I took my first solo overseas trip at age 25, visiting France and Switzerland for a week each. When my travel companion chickened out (her words!) late in the trip planning stage, my wanderlust burnt through the “OMG the trip’s off?” moments of deep disappointment. From the ashes, an idea arose: “OMG, go alone?” An acquaintance at work enthused and encouraged, “You’ll love it! You won’t be alone; you’ll meet all sorts of people. Just be prepared, once the travel bug bites, you’ll be infected for life.” Other acquaintances offered horror stories of white slavery, public robberies, you name it. These privately got my goat big time: sharing fear, spreading doubt. Not with malice, I knew that, and not with the intention of bursting bubbles or tainting dreams, but that would have been the result, if I’d listened. I didn’t. Nor did I listen to the many co-workers who called me brave to go alone. I didn’t feel brave. Just determined to live that photograph I’d attached to my soul, the one that stopped me on a lazy Sunday as I drooled over a travel magazine and wrung a promise from me to me: to get to Porquerolles Island to walk that sun dappled path of sand and pine needles and come out onto that sparkling blue beach. That I did.
It was lonely at times, but hostels are friendly places and I had the compilation tape in my Sony Walkman (okay, it was some years ago now) with upbeat songs and well wishes from co-workers. After the farewell party they threw (sweet and goofy, right? I was leaving for 2 weeks!), marking this as a milestone for me, I was off. And my co-worker was right … The travel bug bit big time. Traveling only grew as a passion, rather than subside—almost an addiction. Four years later, after saving half of every paycheck for over a year, I set off alone again, with a one way ticket to South Korea. The thirteen months that followed provided more than a few moments for overcoming (which I’ll share in upcoming posts) and, in fact, changed the course of my life. I learned later that all my friends, and most co-workers, took bets on whether I’d return or not and that two credited me with motivating them to move into new careers.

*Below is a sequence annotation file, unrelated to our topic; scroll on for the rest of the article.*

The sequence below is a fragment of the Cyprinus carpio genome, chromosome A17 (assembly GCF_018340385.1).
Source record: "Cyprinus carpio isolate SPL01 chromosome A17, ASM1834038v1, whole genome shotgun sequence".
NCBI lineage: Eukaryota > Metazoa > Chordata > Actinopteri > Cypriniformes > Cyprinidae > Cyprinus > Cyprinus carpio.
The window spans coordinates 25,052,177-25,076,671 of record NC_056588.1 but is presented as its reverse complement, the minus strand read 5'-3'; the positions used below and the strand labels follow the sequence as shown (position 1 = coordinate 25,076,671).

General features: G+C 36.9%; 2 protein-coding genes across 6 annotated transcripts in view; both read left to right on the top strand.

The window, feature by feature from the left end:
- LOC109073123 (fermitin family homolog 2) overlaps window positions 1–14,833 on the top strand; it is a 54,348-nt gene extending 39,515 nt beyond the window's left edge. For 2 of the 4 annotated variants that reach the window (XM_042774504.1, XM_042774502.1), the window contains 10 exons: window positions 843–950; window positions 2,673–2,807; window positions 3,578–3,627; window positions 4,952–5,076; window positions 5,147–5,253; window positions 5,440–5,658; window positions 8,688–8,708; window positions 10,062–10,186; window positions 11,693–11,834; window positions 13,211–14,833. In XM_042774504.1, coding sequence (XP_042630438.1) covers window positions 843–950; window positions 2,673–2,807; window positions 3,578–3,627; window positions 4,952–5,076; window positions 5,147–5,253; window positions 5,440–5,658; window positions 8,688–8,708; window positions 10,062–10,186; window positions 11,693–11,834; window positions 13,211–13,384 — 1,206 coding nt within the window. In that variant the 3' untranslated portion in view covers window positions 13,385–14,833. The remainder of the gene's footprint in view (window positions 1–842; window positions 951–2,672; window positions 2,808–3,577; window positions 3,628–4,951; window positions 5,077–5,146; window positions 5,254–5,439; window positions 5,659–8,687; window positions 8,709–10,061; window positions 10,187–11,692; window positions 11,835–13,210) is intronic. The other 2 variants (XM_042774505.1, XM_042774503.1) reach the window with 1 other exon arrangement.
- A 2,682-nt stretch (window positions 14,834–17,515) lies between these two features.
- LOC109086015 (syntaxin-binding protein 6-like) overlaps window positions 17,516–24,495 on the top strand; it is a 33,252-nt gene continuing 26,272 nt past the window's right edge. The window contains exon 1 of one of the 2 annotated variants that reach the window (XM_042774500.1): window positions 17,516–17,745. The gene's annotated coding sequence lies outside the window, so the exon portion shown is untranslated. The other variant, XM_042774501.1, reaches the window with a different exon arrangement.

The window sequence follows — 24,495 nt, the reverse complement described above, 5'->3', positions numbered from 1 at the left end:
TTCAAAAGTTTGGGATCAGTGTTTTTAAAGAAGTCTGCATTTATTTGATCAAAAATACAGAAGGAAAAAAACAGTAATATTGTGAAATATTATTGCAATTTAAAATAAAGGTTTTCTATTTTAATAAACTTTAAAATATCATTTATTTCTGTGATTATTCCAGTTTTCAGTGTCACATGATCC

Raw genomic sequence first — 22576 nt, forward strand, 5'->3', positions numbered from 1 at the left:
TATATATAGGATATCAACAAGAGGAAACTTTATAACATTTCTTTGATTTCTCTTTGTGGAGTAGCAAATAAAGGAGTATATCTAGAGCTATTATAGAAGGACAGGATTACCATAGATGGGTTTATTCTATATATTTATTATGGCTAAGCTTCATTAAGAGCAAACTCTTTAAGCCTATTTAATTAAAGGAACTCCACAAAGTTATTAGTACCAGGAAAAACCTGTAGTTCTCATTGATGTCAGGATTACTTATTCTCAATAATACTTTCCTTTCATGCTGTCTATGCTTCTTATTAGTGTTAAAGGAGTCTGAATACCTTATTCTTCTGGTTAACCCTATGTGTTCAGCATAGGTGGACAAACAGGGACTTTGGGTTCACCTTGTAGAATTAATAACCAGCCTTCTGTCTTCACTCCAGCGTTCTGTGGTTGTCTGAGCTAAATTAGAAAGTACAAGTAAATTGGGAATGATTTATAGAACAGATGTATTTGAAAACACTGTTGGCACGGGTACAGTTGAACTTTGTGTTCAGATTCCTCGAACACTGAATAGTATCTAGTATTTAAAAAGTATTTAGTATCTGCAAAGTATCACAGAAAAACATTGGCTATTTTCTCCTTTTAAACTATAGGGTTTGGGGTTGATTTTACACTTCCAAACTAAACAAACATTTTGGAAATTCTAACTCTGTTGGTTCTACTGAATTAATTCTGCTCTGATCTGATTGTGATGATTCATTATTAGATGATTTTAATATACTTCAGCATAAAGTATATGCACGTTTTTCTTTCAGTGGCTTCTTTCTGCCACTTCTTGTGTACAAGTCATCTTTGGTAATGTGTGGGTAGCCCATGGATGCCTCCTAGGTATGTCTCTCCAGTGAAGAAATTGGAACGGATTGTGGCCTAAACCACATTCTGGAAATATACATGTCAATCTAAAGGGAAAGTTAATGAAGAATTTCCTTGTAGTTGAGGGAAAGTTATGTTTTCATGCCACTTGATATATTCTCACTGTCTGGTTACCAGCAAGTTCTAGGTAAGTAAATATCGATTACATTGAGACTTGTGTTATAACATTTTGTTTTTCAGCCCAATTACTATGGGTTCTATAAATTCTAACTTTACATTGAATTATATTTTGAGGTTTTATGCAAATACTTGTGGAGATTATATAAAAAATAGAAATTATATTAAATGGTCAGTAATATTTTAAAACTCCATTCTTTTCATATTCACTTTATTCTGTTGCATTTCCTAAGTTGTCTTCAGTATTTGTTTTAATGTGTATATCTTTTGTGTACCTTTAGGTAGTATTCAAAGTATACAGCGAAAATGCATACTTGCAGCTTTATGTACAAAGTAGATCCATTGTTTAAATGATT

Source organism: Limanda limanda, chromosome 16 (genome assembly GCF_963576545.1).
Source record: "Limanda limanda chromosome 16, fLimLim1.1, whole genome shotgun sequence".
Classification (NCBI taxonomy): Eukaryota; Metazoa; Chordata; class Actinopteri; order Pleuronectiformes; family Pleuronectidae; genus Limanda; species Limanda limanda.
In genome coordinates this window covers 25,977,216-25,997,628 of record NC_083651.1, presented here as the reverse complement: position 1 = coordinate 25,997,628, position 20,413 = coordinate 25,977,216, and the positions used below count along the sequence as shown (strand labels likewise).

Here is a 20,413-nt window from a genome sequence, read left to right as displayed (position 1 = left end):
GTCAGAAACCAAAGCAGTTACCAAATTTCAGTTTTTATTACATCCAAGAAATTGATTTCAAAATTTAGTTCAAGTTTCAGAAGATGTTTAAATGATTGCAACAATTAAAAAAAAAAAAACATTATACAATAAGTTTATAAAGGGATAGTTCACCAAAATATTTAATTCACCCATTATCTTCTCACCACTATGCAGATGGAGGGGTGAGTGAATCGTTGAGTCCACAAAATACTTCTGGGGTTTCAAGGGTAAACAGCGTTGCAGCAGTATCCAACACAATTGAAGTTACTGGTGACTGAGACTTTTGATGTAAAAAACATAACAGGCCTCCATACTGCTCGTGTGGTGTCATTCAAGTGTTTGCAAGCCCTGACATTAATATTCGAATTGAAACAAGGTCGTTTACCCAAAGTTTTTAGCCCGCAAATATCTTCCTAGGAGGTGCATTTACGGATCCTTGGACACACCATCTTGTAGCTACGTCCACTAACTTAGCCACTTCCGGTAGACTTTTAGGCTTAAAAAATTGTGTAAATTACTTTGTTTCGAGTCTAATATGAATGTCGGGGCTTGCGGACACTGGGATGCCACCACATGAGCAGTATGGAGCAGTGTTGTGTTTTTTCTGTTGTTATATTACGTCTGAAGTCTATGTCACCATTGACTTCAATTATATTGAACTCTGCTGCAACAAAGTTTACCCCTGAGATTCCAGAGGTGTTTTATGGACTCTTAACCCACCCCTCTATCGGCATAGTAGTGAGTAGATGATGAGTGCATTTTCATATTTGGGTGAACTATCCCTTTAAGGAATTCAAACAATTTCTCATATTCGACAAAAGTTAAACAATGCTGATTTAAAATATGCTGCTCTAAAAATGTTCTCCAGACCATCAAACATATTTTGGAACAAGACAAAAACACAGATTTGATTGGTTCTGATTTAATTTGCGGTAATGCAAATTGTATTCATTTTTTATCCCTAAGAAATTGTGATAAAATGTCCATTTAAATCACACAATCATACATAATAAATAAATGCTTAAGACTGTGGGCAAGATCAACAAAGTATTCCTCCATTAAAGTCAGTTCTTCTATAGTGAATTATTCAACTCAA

Which all felt very odd to me (and believe me feels odd to share here), because solo travel didn’t feel brave. Driven by a passion for new places and experiences, it felt more like a requirement than a considered choice. For me, a poolside moment during summer school when I was eighteen or nineteen stands out as ‘brave.’ And it wasn’t because I pulled someone from the deep end or saved a child choking on candy.
I spoke up for my air mattress. The air mattress floating in the corner and briefly unoccupied for some reason (maybe I’d run to the bathroom or to buy a cold drink) but which I’d been floating on (carefully) with a book for over an hour. I don’t recall whether it actually was mine or one I’d commandeered from the university pool, but a bond and a sense of ownership had formed. When a stranger started to paddle off with it, victim mode settled around me and I stared sadly, silently resigned to lying on the concrete or maybe to just going home. Something prompted a radical idea to arise. A germ of a thought: maybe I could stake my claim (if indeed I had one). Meekly, I did.
Generously, the stranger conceded.
OMG! It worked. I’d stood up for myself (in 8 feet of water) and hadn’t been scoffed at, sworn at, ignored, or … whatever else I’d pictured happening. I was back on my air mattress with my book and a tiny new shred of confidence.
To me that felt brave. It felt like confrontation (yikes!). It involved another person. Call me a late learner (and you’d be right!) but that memory stands as one of my earliest moments of ordinary overcoming. I’d love to have been a braver person throughout my life and still wish that. So, if you have a story of becoming braver, please share it here.